As indicated earlier, much, much more can be said from the Scriptures about the doctrine of the Holy Spirit concerning God and Mammon. However, I will give three more instances. Since the page of this subject is already quite lengthy, I will treat these three instances in less detail than heretofore has been used. Also, at the end of these three, I will give some practical considerations and then sum up everything that has been stated on these initial pages.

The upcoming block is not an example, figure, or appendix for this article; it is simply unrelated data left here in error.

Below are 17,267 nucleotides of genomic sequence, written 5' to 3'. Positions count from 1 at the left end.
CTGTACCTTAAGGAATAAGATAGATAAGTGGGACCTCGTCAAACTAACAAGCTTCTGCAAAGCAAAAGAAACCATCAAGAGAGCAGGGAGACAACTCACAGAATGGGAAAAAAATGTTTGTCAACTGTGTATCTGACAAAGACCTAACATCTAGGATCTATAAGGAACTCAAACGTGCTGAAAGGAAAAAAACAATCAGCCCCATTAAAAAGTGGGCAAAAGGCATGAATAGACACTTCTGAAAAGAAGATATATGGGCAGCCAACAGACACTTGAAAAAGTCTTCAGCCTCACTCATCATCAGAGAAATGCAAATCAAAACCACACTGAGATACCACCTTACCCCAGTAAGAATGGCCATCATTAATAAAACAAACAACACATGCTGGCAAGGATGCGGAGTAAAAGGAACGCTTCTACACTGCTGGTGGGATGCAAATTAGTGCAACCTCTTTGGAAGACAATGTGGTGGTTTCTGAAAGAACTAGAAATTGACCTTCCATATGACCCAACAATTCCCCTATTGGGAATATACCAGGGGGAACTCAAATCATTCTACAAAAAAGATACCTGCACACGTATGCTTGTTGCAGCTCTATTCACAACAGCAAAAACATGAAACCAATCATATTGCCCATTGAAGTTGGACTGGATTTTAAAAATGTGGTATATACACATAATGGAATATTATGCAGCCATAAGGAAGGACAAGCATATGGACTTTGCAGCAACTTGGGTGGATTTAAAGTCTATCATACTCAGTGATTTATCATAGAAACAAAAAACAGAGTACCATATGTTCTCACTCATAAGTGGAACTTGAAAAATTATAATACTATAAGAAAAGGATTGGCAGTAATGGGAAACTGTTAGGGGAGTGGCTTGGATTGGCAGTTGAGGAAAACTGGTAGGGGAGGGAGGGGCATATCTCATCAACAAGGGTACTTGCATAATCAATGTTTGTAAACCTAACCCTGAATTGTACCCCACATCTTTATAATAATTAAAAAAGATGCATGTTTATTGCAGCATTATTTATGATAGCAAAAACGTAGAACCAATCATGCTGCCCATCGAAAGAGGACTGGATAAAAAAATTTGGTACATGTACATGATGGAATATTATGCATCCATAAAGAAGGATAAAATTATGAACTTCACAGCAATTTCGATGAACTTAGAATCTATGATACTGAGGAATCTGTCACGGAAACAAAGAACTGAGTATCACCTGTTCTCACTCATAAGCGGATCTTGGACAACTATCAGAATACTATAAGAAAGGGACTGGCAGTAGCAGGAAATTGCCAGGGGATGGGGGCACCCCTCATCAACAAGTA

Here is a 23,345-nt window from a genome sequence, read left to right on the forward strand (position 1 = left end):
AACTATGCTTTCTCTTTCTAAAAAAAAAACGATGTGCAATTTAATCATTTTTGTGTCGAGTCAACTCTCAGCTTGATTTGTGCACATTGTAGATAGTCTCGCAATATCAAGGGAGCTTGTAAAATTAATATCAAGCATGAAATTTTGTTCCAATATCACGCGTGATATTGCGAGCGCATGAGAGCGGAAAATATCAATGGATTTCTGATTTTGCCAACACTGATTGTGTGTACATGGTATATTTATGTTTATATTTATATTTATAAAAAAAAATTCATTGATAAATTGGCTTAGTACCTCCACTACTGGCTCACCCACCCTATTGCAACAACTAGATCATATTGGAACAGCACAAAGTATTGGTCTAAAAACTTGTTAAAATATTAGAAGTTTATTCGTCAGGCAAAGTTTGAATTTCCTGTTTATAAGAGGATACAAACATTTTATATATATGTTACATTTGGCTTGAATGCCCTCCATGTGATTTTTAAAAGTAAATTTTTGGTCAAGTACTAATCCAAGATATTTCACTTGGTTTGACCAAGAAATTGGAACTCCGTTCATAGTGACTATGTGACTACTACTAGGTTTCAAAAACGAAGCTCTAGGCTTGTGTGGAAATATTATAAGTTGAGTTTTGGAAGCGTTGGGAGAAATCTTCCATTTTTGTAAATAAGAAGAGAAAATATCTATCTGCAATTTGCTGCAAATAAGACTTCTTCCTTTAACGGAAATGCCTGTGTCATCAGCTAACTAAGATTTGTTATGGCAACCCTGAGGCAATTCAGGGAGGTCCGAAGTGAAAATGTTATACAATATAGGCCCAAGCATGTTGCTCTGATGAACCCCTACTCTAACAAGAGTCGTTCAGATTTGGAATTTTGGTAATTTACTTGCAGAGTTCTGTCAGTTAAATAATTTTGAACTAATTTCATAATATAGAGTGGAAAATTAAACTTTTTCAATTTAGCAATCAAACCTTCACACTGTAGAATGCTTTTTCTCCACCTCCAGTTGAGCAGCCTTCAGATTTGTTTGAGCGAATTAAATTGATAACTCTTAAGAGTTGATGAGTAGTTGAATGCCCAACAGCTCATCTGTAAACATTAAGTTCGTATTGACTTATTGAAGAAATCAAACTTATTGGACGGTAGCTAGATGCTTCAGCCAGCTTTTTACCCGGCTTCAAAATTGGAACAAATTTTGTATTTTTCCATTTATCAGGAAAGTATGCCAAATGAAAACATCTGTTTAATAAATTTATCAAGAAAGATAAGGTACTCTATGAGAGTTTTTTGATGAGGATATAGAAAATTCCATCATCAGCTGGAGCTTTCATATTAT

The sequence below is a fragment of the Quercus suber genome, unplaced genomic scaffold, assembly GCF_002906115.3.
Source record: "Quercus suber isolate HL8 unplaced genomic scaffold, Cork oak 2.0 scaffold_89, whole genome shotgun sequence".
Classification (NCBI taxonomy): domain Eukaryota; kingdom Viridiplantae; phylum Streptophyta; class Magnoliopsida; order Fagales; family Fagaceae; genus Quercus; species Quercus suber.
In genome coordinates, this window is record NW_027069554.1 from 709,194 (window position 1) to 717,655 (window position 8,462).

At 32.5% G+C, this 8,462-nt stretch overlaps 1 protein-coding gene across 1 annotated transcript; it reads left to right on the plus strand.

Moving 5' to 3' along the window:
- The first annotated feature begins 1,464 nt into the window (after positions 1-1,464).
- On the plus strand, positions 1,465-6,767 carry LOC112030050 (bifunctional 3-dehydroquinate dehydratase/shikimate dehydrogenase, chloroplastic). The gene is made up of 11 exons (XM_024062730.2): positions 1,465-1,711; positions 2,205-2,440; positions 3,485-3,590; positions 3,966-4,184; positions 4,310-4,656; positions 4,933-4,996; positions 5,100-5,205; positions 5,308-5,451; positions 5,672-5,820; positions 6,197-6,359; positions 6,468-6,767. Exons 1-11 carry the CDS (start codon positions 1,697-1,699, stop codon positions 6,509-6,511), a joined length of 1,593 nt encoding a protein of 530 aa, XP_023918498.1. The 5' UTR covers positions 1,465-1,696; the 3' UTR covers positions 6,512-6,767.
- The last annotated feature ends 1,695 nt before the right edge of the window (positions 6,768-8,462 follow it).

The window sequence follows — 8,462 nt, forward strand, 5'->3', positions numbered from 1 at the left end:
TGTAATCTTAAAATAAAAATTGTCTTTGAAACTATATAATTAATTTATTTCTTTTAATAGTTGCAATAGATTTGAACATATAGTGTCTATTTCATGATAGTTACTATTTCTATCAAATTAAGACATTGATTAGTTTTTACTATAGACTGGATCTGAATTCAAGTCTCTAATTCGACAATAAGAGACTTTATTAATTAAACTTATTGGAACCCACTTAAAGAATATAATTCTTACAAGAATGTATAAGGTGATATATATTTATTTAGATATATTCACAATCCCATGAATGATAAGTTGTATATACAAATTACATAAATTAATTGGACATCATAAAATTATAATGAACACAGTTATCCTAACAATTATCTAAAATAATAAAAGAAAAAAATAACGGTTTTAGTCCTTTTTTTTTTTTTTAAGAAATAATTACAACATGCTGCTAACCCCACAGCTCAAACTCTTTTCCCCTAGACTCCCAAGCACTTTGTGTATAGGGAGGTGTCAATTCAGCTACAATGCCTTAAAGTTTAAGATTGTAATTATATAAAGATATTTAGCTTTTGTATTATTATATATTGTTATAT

Previously, when considering the teaching of Jesus about remarriage and adultery through Luke, I stated that upon entering Perea, Jesus makes the great divide between loving God and loving Mammon a supreme issue of life. He makes this one of the two paramount and pivotal issues that defines whether or not a person shall, indeed, partake of the kingdom of God. We saw that one of the issues was marital purity, specifically, avoidance of divorce and remarriage which constitutes adultery. Now I return in more detail to that other pivotal issue according to Luke. At this point, Luke states that "all the tax gatherers and the sinners were coming to Him and listening to Him. And both the Pharisees and the scribes began to grumble saying, ‘This man receives sinners and eats with them.’" Then Jesus told them two parables. In the first He declared that if a man has 100 sheep and loses one of them, he leaves the 99 and searches for the one sheep until he finds it. At that point he rejoices greatly because he found his lost sheep. In the second parable, He declared that if a woman has 10 coins and loses one of them, she lights a lamp and sweeps the house and searches carefully until she finds it. Then she also greatly rejoices because she found her lost coin. Then He made the powerful application. He said that in the same way there is great rejoicing in heaven over one sinner who repents. Then, that is, immediately, He told the well-known story that has come to be known as the parable of the prodigal son. This story has two main facts that Jesus emphasized. The first one further illustrates the beauty of the great joy over a repentant sinner that He just revealed in the two previous parables. This is Jesus' answer to the grumbling Pharisees and scribes. The Divine intention of heaven is the joyous recovery of lost sinners from the power of sin and not turning away from them as did the Pharisees and scribes. This goal is so prominent in heaven that it breaks out into joy when even one such sinner repents and is reconciled to God. This truth is revealed in what He taught about the younger of the two sons. But Jesus did not stop there. He proclaimed the second main fact of the story. He declared that the joy over repentance is quenched by the love of Mammon. For it blinds and produces jealousy in those who have it. And this truth is revealed in what He taught about the older of the two sons. Furthermore, He declared that the love of Mammon also produces guile, deceit, and robbery in those who have it. For immediately after telling the story of the so-called prodigal son, Jesus told the story of the shrewd and dishonest steward. All of these stories are often treated as disconnected parables or gathered maxim type sayings of Jesus. The exact opposite is the case. They all with one voice declare the utterly corrupting power of Mammon. And not only so, but they also proceed to unequivocally declare that whether one lives eternally or dies eternally is directly determined by his relationship to Mammon. For in the story of the shrewd steward, Jesus taught that when he realized that he would lose his job because of his unfaithfulness to the stewardship, the steward set in motion a plan that was calculated to endear him to his master’s debtors. He hoped that after he was terminated from his job he could benefit from them through their benefaction. His plan was another extension of his dishonesty. Simply put, he promised his master's debtors to relieve them of their debts if they would immediately pay a sizable portion of the total due. After relating these things, Jesus declared that the sons of this age are more shrewd in relation to their own kind than the sons of light are to theirs. This statement clearly reveals the following. The sons of the age of darkness shrewdly used Mammon for their own unrighteous ends, while the sons of the age of the kingdom did not shrewdly use Mammon for their own righteous ends. For Jesus went on to say, "And I say to you, make friends for yourselves by means of the Mammon of unrighteousness; that when it fails, they may receive you into the dwellings of the age." This means that the “shrewdness” of the righteous was defined as their using Mammon for the blessing of all needy men with the outcome that at the end of the Mosaic age, when great calamity and tribulation would be visited upon doomed Israel, the sons of light could escape from that terrible judgment because of the aid of people that they had formerly materially blessed, receiving them into their spared homes for shelter. Then Jesus said, “He who is faithful in a very little thing is faithful also in much; and he who is unrighteous in a very little thing is unrighteous also in much. If, therefore, you have not been faithful in the unrighteous Mammon, who will entrust the true riches to you? And if you have not been faithful in that which is another's (meaning, you have not met the needs of the needy by giving to them that which is materially due to them), who will give you that which is your own (meaning, how would you receive eternal life)? Then He made a most powerful declaration. It is one of the most powerful declarations in the entire Gospel of Luke. As already stated, it is one of the two pivotal points that determine whether a person shall live eternally with God or perish eternally without God. It is paramount and sums up all things. It begins with the same affirmation that He made through Matthew when He taught upon God’s mountain about the utter corruption of having and keeping for one's self one's possessions. There He declared that he who held on to possessions lived a life full of darkness. Here He also said, "No servant can serve two masters; for either he will hate the one and love the other or else he will hold to the one and despise the other. You cannot serve God and Mammon!" Then Luke declares the following. Now the Pharisees who were lovers of money were listening to all these things, and they were scoffing at Him. And Jesus said to them, "You are those who justify yourselves in the sight of men, but God knows your hearts. For that which is highly esteemed among men is an abomination in the sight of God." Here Jesus unambiguously declares that both Mammon  - self-possessed wealth - and the desire for Mammon are absolutely detestable to God! Then came the apex of the pivotal statement. "The Law and The Prophets were proclaimed until John (the Baptist). Since then, the Gospel of the Kingdom of God is preached, and everyone is pressing into it. But it is easier for Heaven and Earth to pass away than for one distinguishing stroke of a letter of the Law to fail. Everyone who divorces his wife and marries another commits adultery. And he who marries one who is divorced from a husband commits adultery. Now there was a certain rich man and he dressed in purple and fine linen, being merry every day in a splendid fashion. And a certain poor man named Lazarus was laid at his gate, covered with sores. He desired to be fed with what fell from the rich man's table. Even the dogs would come and lick his sores. Now it came about that the poor man died and he was carried away by the angels to Abraham's Bosom. And the rich man also died and was buried. And in Hades he lifted up his eyes, being in torment, and saw Abraham far away and Lazarus in his bosom. And he cried out and said, ‘Father Abraham, have mercy on me and send Lazarus that he may dip the tip of his finger in water and cool off my tongue, for I am in agony in this flame.’ But Abraham said, ‘Child, remember that during your life you received your good things and Lazarus bad things. But now he is being comforted here and you are in agony. And besides all this, between us and you there is a great chasm fixed, in order that those who wish to pass over from here to you may not be able, and that none may cross over from there to us.’ And he said, ‘Then I beg you, Father, that you send him to my father's house -- for I have five brothers -- that he may warn them, lest they come to this place of torment.’ But Abraham said, ‘They have Moses and the Prophets. Let them listen to them.’ But he said, ‘No, Father Abraham, but if someone goes to them from the dead, they will repent!’ But he said to him, ‘If they do not listen to Moses and the Prophets, neither will they be persuaded if someone rises from the dead.’ ” The churches do not teach the power of this message from the mouth of Jesus!! This is the power of the message of the love of Christianity which neither Catholicism nor Protestantism prioritizes or even understands!